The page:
The woman has heart—she’s an amazing person on every level. Regardless of your political leanings I think you’ll find the story of her courage, tragedy, recovery, cheerful persistence, and selfless dedication to helping others inspirational. It’s people like her that we should look up to as heroes, as true patriots.
WHEN I FIRST MEET TAMMY DUCKWORTH in her suburban Chicago campaign office, she nearly mows me over with her $4,000 titanium wheelchair as she cruises a narrow hallway festooned with military mementos. “I’m actually looking for scissors,” she says cheerfully. “They don’t let the candidate have scissors! They’re afraid I’m gonna roll over and hurt myself.”
Mission accomplished, she cuts a pair of shiny silver military insignia out of their packaging to send to a World War II vet she talked to that morning. As she fidgets with the box in her lap, her floral print dress shifts to reveal two carbon-fiber calves, one with a camo design, the other red, white, and blue. They connect to metal extensions that end in polymer-coated feet clad in black saddle shoes. A cane rests between her legs.
Whether or not Duckworth wins a seat in Congress, she’ll be celebrating this November. That’s because November 12 is her “alive day”—the day she and her three Black Hawk crewmates get together and remember the insurgent attack in 2004 in the skies near Baghdad that brought down their chopper and nearly killed them all. Duckworth left both legs behind.
If biographies alone won elections, Ladda Tammy Duckworth might be a shoo-in.It’s a loss that gave her “a great gift of perspective,” she tells me. “At the end of the day it’s not about Democrats or Republicans. It’s not about Obama or Romney. It’s about the fact that on that day, those men carried me out when they didn’t have to. They thought I was dead.”
Her copilot that day, Chief Warrant Officer Daniel Milberg (who’s preparing to deploy on his third overseas tour since 9/11), says if anyone is a hero it’s Duckworth. “Too many people, military people included, are too willing to have a pity party,” he told me. “Man, there’s no time for pity parties—look at this gal.” […]
IF BIOGRAPHIES ALONE WON elections, Ladda Tammy Duckworth might be a shoo-in. Her father, Franklin, was a World War II vet and lifetime NRA member who traced his lineage back to an ancestor who fought in the American Revolution. Her mother, Lamai, is a Thai woman of Chinese descent. Tammy was born in Bangkok in 1968 and grew up moving around Asia, where Franklin was working for the United Nations and multinational corporations.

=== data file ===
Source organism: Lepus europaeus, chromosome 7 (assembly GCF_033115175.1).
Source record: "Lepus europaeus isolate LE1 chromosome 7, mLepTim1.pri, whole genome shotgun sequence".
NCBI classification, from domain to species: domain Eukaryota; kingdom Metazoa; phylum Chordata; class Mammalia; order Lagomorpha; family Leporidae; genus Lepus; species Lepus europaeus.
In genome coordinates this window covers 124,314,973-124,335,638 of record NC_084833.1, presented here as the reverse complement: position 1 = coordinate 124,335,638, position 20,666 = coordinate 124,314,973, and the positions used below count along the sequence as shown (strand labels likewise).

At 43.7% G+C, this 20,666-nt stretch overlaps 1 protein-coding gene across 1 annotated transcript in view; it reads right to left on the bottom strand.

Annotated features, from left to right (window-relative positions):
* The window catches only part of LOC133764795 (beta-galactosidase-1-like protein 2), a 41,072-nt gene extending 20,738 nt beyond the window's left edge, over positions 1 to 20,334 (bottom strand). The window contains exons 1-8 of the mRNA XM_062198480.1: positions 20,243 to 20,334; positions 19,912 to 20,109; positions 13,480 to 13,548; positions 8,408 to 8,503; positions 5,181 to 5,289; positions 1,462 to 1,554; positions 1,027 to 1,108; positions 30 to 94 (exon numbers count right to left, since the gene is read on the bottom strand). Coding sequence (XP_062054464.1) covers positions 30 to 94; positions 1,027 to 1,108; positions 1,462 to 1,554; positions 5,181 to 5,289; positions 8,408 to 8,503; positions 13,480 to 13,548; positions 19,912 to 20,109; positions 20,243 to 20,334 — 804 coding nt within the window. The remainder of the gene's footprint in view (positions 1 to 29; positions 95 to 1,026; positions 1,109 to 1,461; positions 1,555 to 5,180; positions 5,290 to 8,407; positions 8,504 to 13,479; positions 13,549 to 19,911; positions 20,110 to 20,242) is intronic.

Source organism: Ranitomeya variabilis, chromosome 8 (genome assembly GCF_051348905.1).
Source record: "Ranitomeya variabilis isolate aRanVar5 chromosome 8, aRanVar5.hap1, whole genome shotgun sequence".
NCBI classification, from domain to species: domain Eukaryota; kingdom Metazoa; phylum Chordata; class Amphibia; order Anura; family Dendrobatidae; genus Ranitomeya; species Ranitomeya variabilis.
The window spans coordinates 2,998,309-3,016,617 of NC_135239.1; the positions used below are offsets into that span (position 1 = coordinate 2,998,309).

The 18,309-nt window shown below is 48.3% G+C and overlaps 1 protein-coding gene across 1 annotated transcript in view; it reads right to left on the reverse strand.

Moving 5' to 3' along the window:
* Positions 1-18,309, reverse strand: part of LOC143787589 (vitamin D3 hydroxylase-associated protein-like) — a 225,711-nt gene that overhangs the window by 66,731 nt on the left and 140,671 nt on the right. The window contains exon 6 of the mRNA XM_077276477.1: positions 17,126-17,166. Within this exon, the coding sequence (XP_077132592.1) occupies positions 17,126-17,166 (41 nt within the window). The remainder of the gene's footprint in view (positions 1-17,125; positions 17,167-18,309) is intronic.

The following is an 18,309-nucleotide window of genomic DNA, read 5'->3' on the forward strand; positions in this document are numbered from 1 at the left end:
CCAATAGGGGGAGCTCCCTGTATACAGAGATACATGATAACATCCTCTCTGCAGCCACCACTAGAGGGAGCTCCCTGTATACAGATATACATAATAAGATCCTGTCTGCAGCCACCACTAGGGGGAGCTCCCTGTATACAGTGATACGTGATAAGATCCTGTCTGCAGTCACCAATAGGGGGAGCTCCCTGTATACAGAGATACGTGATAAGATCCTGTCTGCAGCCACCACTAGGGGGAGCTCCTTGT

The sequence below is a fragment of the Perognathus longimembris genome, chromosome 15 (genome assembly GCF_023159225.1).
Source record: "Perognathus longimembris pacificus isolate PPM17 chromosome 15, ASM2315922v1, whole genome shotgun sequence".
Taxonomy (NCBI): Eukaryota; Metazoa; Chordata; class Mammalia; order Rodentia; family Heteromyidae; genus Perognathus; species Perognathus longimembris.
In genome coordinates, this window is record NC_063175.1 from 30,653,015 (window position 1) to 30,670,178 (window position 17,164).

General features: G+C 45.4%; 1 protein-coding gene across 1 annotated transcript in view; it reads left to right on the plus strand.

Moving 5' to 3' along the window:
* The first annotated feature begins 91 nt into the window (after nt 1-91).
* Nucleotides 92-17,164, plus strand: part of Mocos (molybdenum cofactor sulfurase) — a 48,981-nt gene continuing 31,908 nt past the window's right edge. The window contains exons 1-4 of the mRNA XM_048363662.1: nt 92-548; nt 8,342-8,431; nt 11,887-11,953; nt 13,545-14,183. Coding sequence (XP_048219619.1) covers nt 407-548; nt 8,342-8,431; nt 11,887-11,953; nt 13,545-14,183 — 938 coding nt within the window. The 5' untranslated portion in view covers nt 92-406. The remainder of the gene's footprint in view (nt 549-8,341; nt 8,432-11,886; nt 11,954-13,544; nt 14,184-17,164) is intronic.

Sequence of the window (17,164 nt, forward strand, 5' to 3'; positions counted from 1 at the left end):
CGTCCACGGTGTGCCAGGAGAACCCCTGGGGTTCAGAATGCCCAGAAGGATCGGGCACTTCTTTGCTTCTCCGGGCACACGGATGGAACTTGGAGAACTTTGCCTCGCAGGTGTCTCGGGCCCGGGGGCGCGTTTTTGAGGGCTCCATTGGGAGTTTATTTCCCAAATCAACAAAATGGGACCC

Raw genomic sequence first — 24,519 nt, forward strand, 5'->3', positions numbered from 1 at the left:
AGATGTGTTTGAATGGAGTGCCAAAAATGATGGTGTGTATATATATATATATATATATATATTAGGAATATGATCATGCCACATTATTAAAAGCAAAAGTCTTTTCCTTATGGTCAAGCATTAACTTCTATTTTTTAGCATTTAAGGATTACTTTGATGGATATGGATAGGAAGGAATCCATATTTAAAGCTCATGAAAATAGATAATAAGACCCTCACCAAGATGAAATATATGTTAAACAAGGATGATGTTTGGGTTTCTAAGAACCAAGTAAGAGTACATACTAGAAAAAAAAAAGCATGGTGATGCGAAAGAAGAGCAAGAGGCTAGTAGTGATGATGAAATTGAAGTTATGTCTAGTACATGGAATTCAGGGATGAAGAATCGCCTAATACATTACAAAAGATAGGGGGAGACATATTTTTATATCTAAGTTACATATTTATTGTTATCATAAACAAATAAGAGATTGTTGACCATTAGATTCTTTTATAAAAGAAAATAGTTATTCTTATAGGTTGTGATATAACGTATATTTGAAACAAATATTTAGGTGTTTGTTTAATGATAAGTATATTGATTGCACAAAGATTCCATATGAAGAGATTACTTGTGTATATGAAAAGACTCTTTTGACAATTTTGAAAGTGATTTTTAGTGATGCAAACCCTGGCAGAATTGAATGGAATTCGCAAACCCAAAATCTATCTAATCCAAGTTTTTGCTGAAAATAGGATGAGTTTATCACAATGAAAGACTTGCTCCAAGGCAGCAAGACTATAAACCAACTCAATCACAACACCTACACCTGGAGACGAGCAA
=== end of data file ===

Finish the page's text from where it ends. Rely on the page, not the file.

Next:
While studying international affairs at George Washington University, Duckworth joined ROTC, which is how she met her husband, Bryan Bowlsbey, now a major in the Army National Guard. When they were both cadets, she said on C-SPAN in 2005, “He made a comment that I felt was derogatory about the role of women in the Army, but he came over and apologized very nicely and then helped me clean my M16.” The couple married in 1993.
Soon she was sent to Germany and then on to Walter Reed Army Medical Center in Washington, or the “amputee petting zoo,” as she liked to call it.Duckworth decided to fly helicopters because back then it was one of very few jobs with combat potential for women. She “got a lot of shit” as the first female platoon leader of her unit, she says. When she made her team cocoa before training exercises in the winter, the pilots took to calling her “mommy platoon leader.” “This is the military,” she says. “You find the person’s weakness, and you keep poking. They knew that I was hypersensitive about wanting to be one of the guys, that I wanted to be—pardon my language—a swinging dick, just like everyone else, so they just poked. And I let them, that’s the dumb thing.”
Duckworth’s unit was called to Iraq in 2004. That November 12, she was copiloting a Black Hawk with Milberg when insurgents lurking along the Tigris River launched a hail of small-arms fire. A rocket-propelled grenade exploded beneath the cockpit on the right side, directly under Duckworth. Milberg remembers the heat and force of the blast against his face. “I tried to make a mayday call, but the radio was dead,” he says. “Everything was dead.” Duckworth struggled mightily to reach the floor pedals, but the pedals—and her feet—were gone. Milberg fought the helo to the ground as Duckworth lost consciousness. “I immediately went to the other side and looked at Tammy,” he says, pausing to take a long breath. “I assumed at that point that she had passed. All I saw was her torso, and one leg on the floor. It looked like she was gone from the waist down.”
The next thing Duckworth knew, she was recovering from surgery at a Baghdad field hospital, minus two limbs. Soon she was sent to Germany and then on to Walter Reed Army Medical Center in Washington, or the “amputee petting zoo,” as she liked to call it. “We had so many visitors,” she says, including Bush administration officials who were “there for the quick photo op.” But some showed a genuine interest, including former Sen. Bob Dole, who was injured in battle in WWII (and had been checked into Walter Reed for a slip-and-fall injury when Duckworth was there), and former Sen. Max Cleland, a triple amputee and decorated Vietnam War veteran. […]
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